Upload your photos, chat, win prizes and much more
Can't Access your Account?
New to ePHOTOzine? Join ePHOTOzine for free!
Upload photos, chat with photographers, win prizes and much more for free!
Ever since downgrading to a Nikon D800 back in March, I have come across many (and I do mean many) photographers who ask "Why do you need 36 Mp?". Usually I simply respond that I don't need them but I like having them. If I am in a mood to be more tolerant of their photographic penis envy, I might explain that, particularly in wildlife photography, it can be an advantage to heavily crop an image rather than use a humongous lens or get too close to the animal. A high resolution sensor allows for much greater cropping than a lower resolution one.
The truth of this was brought home to me very graphically last night.
I had just bought a very cheap secondhand old Nikkor 600mm f/4 manual focus AI-S lens on eBay and took it out to Loch Leven to try for some photos of the rising moon. While I was out, I noticed a bright star/planet in the east and took its picture. Even with the 600mm lens, the object was just a speck in the viewfinder.
Only when I got home and really zoomed-in to the image at 100% did I realise that it was a planet, probably Jupiter, and that my photograph included two of its moons. The planet itself was grossly over-exposed and there was a bit of tripod-shake evident at high magnification. If I had known that I had captured the moons at the time, I would have spent much more time getting the exposure right and using a mirror-up mode and a stabiliser on the tripod, etc., etc., etc. Next clear night, I'll be looking for Jupiter again and will try to get a decent image of those moons.
But, just to show what a 36Mp sensor can capture with a normal telephoto lens (as opposed to an astronomical telescope), here is the image of the moons, cropped to exclude most of the overexposed planet:
To see what it came from, here is the whole frame - and bear in mind that those moons were not even visible to the naked eye.
Join ePHOTOzine for free and remove these adverts.
That pic could be anything, LF. Lol!
I agree about croppability though. However it does depend on more than just the number of megapixels.
I would be more interested in seeing how this lens performs on your D800 for wildlife not bothered about cropping more full frame un-cropped images, lots of feather details etc. Im on the fence of going fx or waiting on the dx d300 replacement and getting the same lens or the old 500mm f4-p.
What I would like to know is:
With long lenses, you can blur the bg nicely.
But if you use shorter lenses and then just crop the photo, surely the bg blur would be different?
Cole you would be correct reference the blur.
I hate having to crop images, to me pixels are there to be used not binned.
AH .. now I know why I was drooling over 36 MP's SIGH ... next year .....
but I agree with the whole idea that with wildlife you have to crop. Sometimes its a choice between shot that needs to be cropped or no shot at all.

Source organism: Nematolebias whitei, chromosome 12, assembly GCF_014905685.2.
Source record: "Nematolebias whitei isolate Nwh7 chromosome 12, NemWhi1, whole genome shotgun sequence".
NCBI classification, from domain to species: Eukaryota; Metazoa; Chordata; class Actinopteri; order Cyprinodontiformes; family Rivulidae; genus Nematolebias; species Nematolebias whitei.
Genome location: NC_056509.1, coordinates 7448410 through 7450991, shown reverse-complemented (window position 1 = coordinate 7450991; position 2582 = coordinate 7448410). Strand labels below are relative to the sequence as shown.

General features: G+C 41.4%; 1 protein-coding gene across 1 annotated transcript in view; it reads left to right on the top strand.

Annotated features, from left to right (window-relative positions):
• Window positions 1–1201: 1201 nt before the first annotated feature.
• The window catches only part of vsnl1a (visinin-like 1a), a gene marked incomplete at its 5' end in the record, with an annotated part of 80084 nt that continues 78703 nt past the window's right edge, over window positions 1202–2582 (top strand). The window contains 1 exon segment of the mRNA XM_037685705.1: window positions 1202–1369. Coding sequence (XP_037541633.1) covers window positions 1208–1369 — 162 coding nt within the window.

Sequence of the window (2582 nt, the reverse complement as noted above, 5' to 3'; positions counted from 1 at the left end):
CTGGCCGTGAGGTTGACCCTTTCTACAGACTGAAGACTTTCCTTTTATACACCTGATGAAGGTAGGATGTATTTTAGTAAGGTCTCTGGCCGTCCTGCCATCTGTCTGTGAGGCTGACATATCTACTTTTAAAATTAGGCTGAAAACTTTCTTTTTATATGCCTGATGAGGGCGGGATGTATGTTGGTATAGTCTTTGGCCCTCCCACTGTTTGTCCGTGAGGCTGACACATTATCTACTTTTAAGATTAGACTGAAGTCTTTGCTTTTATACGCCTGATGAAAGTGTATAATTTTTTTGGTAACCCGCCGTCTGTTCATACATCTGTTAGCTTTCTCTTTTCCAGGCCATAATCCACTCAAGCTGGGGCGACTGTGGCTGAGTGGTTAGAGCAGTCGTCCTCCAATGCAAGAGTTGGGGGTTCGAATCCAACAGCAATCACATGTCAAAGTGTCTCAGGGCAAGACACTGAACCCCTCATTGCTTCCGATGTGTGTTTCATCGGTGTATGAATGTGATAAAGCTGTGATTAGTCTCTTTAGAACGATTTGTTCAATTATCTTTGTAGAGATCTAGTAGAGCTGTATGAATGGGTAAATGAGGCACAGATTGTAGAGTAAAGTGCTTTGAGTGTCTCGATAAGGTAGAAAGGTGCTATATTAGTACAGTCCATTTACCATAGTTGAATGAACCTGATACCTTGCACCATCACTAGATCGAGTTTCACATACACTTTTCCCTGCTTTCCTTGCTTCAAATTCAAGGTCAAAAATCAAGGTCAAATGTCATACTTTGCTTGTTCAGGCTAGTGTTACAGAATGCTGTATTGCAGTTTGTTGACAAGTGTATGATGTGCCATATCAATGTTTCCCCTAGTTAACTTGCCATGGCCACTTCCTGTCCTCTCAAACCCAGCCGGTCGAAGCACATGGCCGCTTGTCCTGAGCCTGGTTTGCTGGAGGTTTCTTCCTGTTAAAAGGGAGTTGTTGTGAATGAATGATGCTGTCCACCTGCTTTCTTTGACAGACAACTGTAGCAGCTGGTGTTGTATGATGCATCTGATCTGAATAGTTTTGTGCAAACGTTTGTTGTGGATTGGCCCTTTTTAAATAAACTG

I also use cropping to tighten up composition you don't always have time to get absolutely spot on 100% right when aforementioned wildlife usually only gives you a few seconds to even get any kind of shot. Focus is first priority... fiddling with composition can be done later.
So long as the cropped photo still has enough pixels to produce an acceptable end-result, I don't see a problem with cropping at all.
I have no issue with cropping either.
But when people say in wildlife photography, you can just crop rather than using long lenses, surely that is not entirely true?
So long as the original was crisply in focus you can get away with quite a severe crop.
Quote: you can just crop rather than using long lenses, surely that is not entirely true?
The effect may be slightly different, but with subjects far away, I'm not sure the difference is as much as it would be for nearer subjects.
I have a horrid feeling we are into 'circles of confusion' territory!
How to confuse an irishman put him in a round room and tell him to piss in the corner.
Thats your circles of confusion.
yeah im irish
a long lens has its own issues and overzooming has its own problems too. And I don't think that is what any one is saying - at least not as I understand the OP's point.
When you are out photographing animals that are not terribly cooperative, understanding that you can crop a photo if it's still sharp enough (ie the need for MP's comes in) regardless of what lens you were using, widens your opportunities for a good shot.
There is often a huge gap between what you could get if bird/buck/bug sat perfectly still and let you fiddle with tripod and lens and set up and focus and lighting ad nauseum and the reality of what you can get in the moment before bird/buck/bug buggers off to somewhere you are not.
On a geeky note, yes the bright star adjacent to the moon was Jupiter.
There's a great app for the Ipad where you point the ipad at the sky and it tells you the constellations and planets viewed.
really !! cool , shameavnogotwan
Quote: Ever since downgrading to a Nikon D800 back in March, I have come across many (and I do mean many) photographers who ask "Why do you need 36 Mp?"
Down grading ? just seems like a waste to me.
ePHOTOzine, the web's friendliest photography community.
Upload photos, chat with photographers, win prizes and much more.
You must be a member to leave a comment
Get the latest photography news straight from ePHOTOzine in your email every month and win prizes!
1st October 2014 - 31st October 2014
Check out ePHOTOzine's inspirational photo month calendar! Each day click on a window to unveil new photography tips, treats and techniques.
View October's Photo Month Calendar